New Licensing Act designed to cut red tape

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New Licensing Act designed to cut ‘red tape’

The Licensing Facilitation Act of 2015 has been approved by the National Assembly and officially came into force in July. The central aim of this new piece of legislation is to create a one-stop service for the licensing application process. By centralising and co-ordinating the necessary licensing step, it should help foreign investors receive their licences at a faster pace than previously, and certainly within a specified period of time.

There are apparently quite strict penalties built into the legislation which can see those tasked with processing the necessary permits and licences face potential criminal prosecution if they fail to clearly lay out the requirements, processing time and related fees for foreign investors.

In a speech to the European Association for Business and Commerce (EABC) in June, the deputy prime minister Wissanu Krea-ngam was quoted as saying, “A tope priority is to create a legal and bureaucratic environment conducive to international commerce and business development, one that supports efficiently functioning markets and competition.”

The military-installed government is keen to attract greater foreign investment into Thailand, and it recognises that foreign investors, especially from Europe and other Western nations are faced with a variety of choices for their investment funds in the Southeast Asian region and anything which helps to reduce ‘red tape’ and make the process of setting up easier and smoother can only be of long-term benefit to Thailand.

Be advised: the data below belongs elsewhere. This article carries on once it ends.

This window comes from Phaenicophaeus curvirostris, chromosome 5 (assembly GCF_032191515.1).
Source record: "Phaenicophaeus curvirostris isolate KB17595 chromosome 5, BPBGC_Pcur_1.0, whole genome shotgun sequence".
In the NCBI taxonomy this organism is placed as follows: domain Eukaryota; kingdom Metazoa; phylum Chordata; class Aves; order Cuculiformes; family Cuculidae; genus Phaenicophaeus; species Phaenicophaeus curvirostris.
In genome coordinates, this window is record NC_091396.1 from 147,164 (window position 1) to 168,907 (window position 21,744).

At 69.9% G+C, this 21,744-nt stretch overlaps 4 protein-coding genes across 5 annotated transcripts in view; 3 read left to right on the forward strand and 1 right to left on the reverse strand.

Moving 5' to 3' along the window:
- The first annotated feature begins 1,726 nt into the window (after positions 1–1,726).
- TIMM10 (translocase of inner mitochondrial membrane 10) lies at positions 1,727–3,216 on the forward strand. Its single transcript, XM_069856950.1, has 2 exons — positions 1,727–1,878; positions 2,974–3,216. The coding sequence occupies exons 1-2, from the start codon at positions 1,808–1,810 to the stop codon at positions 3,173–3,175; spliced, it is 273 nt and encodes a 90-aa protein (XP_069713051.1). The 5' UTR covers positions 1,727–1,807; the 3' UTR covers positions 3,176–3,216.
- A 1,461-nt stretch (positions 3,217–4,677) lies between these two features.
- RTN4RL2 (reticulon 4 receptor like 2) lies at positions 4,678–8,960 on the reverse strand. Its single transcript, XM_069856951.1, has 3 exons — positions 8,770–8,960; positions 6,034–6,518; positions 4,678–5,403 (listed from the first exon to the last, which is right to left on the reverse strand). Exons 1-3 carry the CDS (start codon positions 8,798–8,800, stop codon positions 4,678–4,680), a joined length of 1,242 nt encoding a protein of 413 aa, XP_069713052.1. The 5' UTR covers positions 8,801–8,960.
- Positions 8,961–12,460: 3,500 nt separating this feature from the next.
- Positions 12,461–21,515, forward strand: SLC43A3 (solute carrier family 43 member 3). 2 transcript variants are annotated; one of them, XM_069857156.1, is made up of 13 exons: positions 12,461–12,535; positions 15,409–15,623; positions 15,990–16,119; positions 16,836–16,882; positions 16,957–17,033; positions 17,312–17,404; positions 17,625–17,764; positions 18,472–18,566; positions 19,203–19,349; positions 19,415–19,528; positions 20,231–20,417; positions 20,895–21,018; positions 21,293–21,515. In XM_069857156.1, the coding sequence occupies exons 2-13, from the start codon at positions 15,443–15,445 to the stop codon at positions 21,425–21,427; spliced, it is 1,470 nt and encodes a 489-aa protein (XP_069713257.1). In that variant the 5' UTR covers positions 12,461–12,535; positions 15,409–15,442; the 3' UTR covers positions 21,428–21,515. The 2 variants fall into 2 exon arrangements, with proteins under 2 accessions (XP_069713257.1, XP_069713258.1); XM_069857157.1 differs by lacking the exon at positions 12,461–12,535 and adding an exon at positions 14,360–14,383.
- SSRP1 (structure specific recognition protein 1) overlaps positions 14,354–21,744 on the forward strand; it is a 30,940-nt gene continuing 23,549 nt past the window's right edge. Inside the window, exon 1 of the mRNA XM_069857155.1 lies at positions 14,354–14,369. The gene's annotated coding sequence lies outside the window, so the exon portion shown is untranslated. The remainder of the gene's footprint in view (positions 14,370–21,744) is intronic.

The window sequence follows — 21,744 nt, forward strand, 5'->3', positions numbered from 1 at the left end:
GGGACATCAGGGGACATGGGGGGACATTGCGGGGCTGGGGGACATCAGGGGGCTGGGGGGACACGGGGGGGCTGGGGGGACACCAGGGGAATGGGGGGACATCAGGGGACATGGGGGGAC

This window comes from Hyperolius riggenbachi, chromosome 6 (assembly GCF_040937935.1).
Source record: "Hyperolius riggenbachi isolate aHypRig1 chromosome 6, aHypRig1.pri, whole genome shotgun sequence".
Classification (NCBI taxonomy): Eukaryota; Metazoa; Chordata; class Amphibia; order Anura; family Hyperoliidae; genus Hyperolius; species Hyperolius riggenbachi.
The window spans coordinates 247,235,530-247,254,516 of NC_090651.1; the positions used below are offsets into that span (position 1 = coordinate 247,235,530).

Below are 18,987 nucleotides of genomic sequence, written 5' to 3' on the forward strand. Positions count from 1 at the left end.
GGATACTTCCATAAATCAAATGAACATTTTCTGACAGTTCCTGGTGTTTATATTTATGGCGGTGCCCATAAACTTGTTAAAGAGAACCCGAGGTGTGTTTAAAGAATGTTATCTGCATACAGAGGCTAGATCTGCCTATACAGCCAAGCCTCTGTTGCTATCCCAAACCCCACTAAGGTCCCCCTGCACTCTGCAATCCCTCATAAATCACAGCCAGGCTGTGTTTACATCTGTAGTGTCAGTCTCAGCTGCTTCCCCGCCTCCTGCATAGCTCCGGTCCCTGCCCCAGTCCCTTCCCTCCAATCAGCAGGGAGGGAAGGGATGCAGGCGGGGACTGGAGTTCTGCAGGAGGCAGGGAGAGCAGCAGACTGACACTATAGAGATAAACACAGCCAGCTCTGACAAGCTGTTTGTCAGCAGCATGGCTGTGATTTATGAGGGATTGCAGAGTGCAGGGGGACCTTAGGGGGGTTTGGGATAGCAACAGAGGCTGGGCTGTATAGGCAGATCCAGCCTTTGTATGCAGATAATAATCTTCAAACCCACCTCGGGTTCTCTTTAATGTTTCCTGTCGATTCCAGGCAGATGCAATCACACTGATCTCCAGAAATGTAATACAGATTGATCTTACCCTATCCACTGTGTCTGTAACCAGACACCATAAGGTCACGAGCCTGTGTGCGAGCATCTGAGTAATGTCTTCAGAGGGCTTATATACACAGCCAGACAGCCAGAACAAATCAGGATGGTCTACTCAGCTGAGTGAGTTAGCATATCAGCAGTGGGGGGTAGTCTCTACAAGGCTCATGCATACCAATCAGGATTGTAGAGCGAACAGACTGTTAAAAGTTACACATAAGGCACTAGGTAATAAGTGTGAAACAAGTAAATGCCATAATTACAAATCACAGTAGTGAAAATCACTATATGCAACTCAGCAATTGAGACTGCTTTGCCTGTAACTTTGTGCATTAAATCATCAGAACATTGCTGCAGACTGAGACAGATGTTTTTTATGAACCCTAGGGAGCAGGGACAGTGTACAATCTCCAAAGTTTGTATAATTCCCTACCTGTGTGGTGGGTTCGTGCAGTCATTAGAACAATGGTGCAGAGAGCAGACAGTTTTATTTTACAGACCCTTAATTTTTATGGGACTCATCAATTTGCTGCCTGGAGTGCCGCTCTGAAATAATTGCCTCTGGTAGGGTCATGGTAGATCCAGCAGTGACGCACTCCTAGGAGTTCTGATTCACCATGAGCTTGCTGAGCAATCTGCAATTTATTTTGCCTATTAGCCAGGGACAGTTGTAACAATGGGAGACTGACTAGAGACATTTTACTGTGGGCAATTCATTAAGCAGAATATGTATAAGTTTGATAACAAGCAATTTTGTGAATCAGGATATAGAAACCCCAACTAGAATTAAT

According to the government there can be as many as 2,500 activities related to the licensing application and granting process, and so the new legislation is designed to really slash this convoluted and ultimately detrimental process.

The Act is also aimed at reforming the Thai bureaucracy and enhance transparency and accountability and raise public service standards.

The next step, as far as the government is concerned, is to overhaul the processes involved in procurement so that foreigners are better able to transact business with state agencies.

Naturally, the speech to the EABC was greeted with approval. According to some sources, European investors are currently ranked as the third-highest when it comes to investing in the Asean region, behind Japan and the United States.

The president of the EABC, Rolf-Dieter Daniel, was reported as saying the new legislation showed the government was serious about creating a more transparent and streamlined system to attract foreign investment.

He said it made European investors “feel more confident about investing in Thailand, and we’re confident that the existing companies still feel that investing in Thailand is promising.”

 

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